Thursday, August 4, 2005

City Personals
Mary Clay Brooks

Persons from Texas visit family; locals entertain couple while here

Mary Clay and Gene Brooks and children, Caitlyn and Grady, and Kay and Laura Wheeler just returned from a wonderful week at the beach in Destin, Fla. Constance Ann Lanier rode with the group to stay with her daughter, Sissy, and her family, husband Steve Hauth and daughter, Lindsey.

Rowan Thompson of Dallas, Texas, visited with his mother, Claiborne Thompson, last week. He left on Tuesday.

Marshall Academy’s class of 1975 recently celebrated 30 years of “freedom.” Class members and former teachers all gathered to reminisce over old times.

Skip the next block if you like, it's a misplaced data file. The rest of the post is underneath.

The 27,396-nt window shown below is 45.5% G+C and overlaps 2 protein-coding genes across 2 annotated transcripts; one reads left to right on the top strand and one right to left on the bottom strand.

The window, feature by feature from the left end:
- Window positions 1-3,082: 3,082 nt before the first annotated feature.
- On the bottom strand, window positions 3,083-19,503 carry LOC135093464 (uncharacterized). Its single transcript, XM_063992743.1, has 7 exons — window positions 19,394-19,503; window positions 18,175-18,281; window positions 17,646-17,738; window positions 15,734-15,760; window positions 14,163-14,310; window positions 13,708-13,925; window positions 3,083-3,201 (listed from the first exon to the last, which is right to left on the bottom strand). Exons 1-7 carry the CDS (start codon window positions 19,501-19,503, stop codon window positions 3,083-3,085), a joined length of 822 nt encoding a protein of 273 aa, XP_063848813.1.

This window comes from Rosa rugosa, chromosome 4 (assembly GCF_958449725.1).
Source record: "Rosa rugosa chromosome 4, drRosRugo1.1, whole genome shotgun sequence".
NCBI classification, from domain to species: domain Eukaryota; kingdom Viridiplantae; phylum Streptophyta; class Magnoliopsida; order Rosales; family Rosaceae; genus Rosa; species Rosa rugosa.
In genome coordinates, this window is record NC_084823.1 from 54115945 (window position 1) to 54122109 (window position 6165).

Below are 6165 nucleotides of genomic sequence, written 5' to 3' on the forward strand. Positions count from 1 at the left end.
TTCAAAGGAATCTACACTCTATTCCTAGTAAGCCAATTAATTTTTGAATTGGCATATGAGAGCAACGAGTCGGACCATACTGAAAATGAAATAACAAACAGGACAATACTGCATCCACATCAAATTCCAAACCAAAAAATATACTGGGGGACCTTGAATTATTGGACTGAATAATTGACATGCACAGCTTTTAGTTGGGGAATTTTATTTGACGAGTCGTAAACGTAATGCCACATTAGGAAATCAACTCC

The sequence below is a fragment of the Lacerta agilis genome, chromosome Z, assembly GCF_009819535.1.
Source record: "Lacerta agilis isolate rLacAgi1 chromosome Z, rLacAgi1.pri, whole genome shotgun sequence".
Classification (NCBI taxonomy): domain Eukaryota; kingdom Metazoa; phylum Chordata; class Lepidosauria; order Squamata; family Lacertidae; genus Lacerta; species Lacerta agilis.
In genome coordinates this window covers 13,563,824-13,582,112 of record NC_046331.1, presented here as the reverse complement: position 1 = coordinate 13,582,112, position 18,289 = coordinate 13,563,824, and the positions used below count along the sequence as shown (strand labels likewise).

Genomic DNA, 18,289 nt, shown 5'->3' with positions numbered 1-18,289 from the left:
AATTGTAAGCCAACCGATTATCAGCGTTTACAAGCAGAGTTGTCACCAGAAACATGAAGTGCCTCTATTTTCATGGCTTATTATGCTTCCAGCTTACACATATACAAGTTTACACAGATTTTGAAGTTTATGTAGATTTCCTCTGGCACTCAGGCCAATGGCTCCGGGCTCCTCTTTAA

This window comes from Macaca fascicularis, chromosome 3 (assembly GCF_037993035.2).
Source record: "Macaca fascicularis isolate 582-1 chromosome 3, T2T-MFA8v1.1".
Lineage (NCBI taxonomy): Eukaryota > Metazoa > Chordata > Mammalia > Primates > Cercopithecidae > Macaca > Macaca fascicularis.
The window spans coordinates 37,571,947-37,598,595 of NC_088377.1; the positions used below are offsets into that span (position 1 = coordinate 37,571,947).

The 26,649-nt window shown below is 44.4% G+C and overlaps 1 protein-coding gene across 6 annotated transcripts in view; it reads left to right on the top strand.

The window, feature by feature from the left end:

David Person’s brother and his wife, Dan and Beth Person, of Victoria, Texas, visited in Holly Springs last week with him. They were entertained by Jean Ann and Blanton Jones, Ben Martin and “The Friday Group.” Dan just loves Holly Springs!

Hubert McAlexander of Rome, Ga., was involved with all that went on at Strawberry Plains over the weekend.

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Miss Rachel Wright and Jeremiah Waldrop to wed Aug. 12 at First Pentecostal Church

Miss Rachel Wright and Jeremiah Waldrop will wed Friday night, Aug. 12, 7 p.m. at the First Pentecostal Church of Holly Springs

Rachel Wright is the daughter of Rev. Bob and Mrs. Jennetta Wright from Decatur, Ala. She is the granddaughter of Rev. and Mrs. James Loveless of Columbia, Ky., Linda Wright of Shelbyville, Ind. and the late Robert Wright. Rachel is a 2001 graduate of Christian Academy. She attended Calhoun Community College.

Jeremiah is the son of Rev. Jerry and Mrs. Pam Waldrop of Holly Springs. He is the grandson of Charles Taylor of Byhalia, the late Betty Adkins, Mary Waldrop of Victoria, and the late Roland Waldrop.